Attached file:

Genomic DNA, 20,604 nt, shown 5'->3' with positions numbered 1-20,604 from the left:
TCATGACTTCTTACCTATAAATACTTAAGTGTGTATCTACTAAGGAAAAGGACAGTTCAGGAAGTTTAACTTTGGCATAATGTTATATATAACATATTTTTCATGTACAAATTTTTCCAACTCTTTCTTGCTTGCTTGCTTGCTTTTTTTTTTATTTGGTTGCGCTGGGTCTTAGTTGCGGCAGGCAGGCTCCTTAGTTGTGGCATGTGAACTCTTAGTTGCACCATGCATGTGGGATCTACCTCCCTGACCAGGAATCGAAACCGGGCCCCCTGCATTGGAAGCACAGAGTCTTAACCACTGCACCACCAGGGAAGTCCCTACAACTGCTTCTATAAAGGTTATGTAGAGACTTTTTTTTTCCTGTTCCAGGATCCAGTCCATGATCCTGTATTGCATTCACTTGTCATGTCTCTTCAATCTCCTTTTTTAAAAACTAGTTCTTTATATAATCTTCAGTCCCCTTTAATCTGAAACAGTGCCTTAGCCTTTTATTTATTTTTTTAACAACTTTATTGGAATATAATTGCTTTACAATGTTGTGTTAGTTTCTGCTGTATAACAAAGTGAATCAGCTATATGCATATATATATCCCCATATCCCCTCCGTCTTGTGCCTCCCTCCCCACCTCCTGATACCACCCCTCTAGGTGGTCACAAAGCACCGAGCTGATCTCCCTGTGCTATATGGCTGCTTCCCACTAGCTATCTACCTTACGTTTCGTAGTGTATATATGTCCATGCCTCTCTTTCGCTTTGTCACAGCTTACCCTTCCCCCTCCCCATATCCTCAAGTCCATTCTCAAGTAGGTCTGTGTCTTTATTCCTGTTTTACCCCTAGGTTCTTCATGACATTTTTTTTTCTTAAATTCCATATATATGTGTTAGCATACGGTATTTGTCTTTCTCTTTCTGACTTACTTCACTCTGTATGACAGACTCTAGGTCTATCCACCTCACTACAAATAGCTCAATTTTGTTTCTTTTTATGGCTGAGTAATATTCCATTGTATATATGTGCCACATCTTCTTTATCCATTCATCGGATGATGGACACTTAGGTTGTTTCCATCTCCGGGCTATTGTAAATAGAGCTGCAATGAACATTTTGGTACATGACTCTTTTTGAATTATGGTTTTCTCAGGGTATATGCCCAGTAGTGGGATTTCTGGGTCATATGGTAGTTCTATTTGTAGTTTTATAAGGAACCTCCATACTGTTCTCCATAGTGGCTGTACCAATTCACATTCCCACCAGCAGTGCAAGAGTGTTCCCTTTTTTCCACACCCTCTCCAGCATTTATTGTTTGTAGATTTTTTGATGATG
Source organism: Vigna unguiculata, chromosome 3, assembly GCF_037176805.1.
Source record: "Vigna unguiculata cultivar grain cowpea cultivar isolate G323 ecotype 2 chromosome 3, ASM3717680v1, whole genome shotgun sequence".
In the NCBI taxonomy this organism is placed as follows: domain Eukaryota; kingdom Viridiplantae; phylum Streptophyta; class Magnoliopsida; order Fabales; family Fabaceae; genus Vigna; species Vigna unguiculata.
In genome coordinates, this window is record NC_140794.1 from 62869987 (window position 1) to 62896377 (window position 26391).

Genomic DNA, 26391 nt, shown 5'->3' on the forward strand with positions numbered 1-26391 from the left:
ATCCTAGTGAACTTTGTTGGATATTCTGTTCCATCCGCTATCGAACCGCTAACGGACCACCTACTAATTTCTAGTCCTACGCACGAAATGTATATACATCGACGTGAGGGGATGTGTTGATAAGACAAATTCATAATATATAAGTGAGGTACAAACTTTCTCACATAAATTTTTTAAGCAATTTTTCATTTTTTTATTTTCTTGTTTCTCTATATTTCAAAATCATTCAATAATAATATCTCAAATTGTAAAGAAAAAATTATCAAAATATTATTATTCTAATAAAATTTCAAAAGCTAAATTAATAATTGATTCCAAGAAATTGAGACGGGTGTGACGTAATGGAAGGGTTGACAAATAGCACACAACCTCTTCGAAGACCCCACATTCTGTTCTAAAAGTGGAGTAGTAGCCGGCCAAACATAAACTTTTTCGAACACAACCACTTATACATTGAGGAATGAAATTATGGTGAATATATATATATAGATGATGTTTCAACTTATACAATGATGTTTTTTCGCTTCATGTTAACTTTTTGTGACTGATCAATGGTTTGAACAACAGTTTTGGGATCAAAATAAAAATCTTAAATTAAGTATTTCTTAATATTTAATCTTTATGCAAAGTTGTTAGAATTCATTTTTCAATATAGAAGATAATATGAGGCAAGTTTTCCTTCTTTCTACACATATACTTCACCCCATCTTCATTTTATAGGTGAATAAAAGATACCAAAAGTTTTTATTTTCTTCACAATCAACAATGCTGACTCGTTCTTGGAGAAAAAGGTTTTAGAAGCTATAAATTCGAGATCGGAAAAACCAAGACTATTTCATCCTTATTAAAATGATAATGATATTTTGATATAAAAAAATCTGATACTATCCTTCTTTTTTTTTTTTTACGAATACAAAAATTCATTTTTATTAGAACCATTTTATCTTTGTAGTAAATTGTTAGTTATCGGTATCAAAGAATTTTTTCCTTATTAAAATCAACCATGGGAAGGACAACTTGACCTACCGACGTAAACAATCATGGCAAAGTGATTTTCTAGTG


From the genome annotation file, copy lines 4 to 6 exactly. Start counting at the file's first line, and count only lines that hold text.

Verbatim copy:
Source record: "Vigna unguiculata cultivar grain cowpea cultivar isolate G323 ecotype 2 chromosome 3, ASM3717680v1, whole genome shotgun sequence".
In the NCBI taxonomy this organism is placed as follows: domain Eukaryota; kingdom Viridiplantae; phylum Streptophyta; class Magnoliopsida; order Fabales; family Fabaceae; genus Vigna; species Vigna unguiculata.
In genome coordinates, this window is record NC_140794.1 from 62869987 (window position 1) to 62896377 (window position 26391).